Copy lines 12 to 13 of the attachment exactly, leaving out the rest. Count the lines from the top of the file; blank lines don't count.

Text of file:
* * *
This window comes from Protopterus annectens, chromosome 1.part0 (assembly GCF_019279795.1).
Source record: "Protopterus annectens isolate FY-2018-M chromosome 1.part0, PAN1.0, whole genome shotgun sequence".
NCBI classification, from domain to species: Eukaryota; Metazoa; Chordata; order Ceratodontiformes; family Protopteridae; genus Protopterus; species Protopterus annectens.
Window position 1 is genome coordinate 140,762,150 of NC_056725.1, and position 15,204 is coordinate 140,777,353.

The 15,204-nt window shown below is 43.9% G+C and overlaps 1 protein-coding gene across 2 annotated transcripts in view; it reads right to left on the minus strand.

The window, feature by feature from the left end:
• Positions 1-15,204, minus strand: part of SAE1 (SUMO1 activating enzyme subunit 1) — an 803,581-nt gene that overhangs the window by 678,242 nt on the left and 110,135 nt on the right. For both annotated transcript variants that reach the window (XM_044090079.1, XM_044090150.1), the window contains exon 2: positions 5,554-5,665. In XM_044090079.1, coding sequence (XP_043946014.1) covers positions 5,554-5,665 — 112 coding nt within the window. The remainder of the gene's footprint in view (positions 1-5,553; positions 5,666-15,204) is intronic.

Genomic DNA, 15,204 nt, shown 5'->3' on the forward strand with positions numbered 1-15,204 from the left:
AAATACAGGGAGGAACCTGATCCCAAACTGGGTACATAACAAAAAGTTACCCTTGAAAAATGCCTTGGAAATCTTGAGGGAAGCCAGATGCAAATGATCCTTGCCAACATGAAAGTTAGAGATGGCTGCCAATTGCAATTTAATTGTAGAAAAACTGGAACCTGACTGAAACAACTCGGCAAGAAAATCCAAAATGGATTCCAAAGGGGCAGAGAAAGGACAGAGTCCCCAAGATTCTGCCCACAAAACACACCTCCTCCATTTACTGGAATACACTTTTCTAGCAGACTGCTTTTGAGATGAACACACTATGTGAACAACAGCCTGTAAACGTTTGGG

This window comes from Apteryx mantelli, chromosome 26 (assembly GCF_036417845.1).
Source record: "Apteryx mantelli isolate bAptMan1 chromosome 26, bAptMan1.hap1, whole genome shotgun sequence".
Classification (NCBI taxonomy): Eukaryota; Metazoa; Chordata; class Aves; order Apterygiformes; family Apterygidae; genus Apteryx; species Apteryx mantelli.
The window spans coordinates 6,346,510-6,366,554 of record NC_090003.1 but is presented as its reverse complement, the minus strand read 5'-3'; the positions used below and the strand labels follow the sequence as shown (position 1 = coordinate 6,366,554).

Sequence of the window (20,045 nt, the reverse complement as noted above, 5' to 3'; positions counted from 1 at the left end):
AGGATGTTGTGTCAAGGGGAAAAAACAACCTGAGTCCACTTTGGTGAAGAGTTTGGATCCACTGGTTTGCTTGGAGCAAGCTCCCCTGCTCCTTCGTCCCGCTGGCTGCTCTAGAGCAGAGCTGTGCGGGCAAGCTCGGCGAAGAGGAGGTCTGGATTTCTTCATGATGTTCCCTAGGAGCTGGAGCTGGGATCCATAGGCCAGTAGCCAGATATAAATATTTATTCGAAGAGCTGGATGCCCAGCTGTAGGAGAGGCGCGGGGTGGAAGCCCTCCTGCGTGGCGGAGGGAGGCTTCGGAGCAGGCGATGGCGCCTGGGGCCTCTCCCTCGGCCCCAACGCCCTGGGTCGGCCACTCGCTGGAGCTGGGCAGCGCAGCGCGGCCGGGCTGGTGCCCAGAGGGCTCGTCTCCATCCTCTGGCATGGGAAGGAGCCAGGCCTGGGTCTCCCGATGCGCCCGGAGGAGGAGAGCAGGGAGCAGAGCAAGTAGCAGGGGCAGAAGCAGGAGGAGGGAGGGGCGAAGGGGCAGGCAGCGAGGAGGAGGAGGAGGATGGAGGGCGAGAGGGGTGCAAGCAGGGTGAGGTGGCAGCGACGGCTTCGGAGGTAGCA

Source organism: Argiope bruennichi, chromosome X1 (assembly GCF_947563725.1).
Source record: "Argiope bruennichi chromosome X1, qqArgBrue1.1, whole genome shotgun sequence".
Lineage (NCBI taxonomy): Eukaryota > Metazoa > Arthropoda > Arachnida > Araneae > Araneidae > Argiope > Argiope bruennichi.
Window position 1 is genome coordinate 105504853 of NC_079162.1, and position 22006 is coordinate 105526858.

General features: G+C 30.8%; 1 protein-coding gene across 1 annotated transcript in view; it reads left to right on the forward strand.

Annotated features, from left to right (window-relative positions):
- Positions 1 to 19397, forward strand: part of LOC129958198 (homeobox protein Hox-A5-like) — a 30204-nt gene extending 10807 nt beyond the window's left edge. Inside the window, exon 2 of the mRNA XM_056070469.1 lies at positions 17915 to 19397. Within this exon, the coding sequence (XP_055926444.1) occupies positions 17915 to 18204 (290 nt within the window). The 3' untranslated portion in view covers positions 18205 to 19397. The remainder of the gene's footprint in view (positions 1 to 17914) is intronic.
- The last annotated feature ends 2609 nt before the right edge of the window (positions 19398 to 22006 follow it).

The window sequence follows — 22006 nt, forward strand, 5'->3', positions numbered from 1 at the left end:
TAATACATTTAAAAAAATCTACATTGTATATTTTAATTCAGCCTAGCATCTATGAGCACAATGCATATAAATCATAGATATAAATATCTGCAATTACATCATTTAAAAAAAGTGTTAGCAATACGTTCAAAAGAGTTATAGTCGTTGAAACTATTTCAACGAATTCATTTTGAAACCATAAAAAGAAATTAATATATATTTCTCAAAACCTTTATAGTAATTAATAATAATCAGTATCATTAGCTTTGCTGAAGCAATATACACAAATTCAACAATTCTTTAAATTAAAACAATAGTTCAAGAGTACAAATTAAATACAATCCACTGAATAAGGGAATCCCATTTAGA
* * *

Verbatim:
Classification (NCBI taxonomy): Eukaryota; Metazoa; Chordata; class Aves; order Apterygiformes; family Apterygidae; genus Apteryx; species Apteryx mantelli.
The window spans coordinates 6,346,510-6,366,554 of record NC_090003.1 but is presented as its reverse complement, the minus strand read 5'-3'; the positions used below and the strand labels follow the sequence as shown (position 1 = coordinate 6,366,554).